In cloud computing, data doesn’t swirl around in a hazy cloud; it is transferred specifically to the cloud provider’s data center and stored there. How does this work, and how secure is it? We follow the data on its journey and show what happens behind the scenes.
Applications used in cloud computing run on the servers of the cloud provider. All data is stored in their data centers and retrieved from there, too. Simply put, it is possible to use the programs to store and load data from any given location. The benefit of such an arrangement is that besides Internet access, the implemented PCs, laptops, tablets, smartphones, and thin clients do not need any major programs. The end devices simply run a Web browser that gives users access to the cloud providers’ applications and services.
One of the advantages of cloud computing is that employees, wherever they may be, can access their work data.
For example, the cloud-based SAP Business ByDesign solution comprises CRM and ERP functionality that provide worldwide access to financial bookkeeping, customer account management, order processing, and claims management. The data is stored in the cloud and retrieved from there.
So how does that work? Essentially, the data transfer to the provider, as well as access to the data stored at the provider’s location, takes place via an Internet connection. Connections via a secure tunnel like a virtual private network (VPN) are more the exception than the rule. Consequently, public cloud systems have open interfaces to the Internet.
That is why security is a top priority and why cloud providers and customers have to protect these interfaces from unauthorized use.
Medium-sized companies with few employees and financial resources can often sign up for security features in the form of flexibly retrievable cloud services.
To use a cloud application such as SAP Business ByDesign, employees simply log in to the server in the cloud provider’s data center from their workstations, home offices, or when traveling. In the most straightforward situation, authentication is performed by entering a user name and password; however, more complex and secure procedures can also be instituted.
One very secure process makes use of public key infrastructures (PKI). It grants access only after first successfully confirming a user’s identity via smart cards with a signature function, biometric procedures, or multi-use passwords. Cloud providers can also issue certificates via their own trust center.
If the values are correct and if the system “finds” the user, that person is granted authorization. Data and programs to which individuals have valid access are now unblocked. After successfully signing in, a connection is automatically set up to the destination device in the data center.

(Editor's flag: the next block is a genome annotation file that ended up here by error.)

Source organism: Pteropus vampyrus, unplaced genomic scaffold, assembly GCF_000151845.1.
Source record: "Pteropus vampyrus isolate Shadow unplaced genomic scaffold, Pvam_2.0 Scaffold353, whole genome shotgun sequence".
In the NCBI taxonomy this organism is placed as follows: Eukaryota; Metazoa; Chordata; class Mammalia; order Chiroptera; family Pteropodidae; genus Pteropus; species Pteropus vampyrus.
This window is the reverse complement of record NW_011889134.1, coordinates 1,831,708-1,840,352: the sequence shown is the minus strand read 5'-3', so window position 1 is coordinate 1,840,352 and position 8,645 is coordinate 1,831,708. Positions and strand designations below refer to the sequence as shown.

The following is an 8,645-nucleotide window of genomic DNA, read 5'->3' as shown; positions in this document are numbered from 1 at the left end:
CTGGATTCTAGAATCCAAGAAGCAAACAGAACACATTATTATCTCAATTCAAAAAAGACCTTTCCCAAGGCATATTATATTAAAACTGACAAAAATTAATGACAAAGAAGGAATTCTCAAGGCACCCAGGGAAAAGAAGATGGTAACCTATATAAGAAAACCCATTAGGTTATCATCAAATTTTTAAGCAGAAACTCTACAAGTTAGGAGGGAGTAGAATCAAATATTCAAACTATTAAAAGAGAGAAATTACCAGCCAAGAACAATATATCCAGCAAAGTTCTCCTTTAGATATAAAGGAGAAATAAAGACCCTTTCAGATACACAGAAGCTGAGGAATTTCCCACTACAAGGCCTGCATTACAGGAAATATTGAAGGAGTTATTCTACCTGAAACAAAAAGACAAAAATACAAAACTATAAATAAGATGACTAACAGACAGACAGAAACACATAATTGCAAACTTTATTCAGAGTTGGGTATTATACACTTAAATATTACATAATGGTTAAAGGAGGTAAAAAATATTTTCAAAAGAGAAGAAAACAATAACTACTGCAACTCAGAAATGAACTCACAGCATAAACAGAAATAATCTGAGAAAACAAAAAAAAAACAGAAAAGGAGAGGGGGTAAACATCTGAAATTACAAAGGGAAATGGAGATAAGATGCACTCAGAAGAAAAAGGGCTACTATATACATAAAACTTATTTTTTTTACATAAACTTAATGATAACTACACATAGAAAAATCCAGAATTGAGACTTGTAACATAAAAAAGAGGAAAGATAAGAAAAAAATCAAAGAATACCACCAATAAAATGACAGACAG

Since data is not meant to be read or changed along the way, it arrives encrypted at the provider’s location. The data is also encrypted on its path from the provider to the user for which secure socket layer (SSL) encryption is used.
TCP/IP disassembles the data
Once users enter new customer data or modify existing master data in SAP Business ByDesign, it is sent to SAP via the Internet. The encrypted data is transmitted according to the rules of the transmission control protocol (TCP)/Internet protocol (IP). The TCP breaks the information down into small data packets and sends each one to the same target IP address via potentially different routes.
Each packet contains details regarding the address to which it is being sent and a sequence number that indicates its position within the transmission. The IP protocol takes care of this addressing task, thereby ensuring that the packets really do arrive at the cloud provider’s location and are reassembled in the right sequence. Once at the provider’s data center, the TCP reassembles the individual packets and forwards them as a file to the server.
Generally, providers operate entire server farms, consisting of dozens (sometimes even hundreds) of interconnected computers that may often be set up in a decentralized manner in a cluster. Virtualization software known as a hypervisor can subdivide each server into multiple virtual machines that are typically used by various customers. The software can also combine individual servers to form a large-scale system.
When storing data, providers ensure that their customers’ data is kept strictly separate. All data packets must be assigned to the right customers, which use different tenants of an application. As a result, each customer has its own completely isolated environment on a logical level.
Data is usually stored in relational database systems. The software can assign individual users certain roles and rights that determine who can access what data. Relational database systems offer features such as authentication mechanisms and encrypted storage.
This makes it impossible to view someone else’s data or user management processes.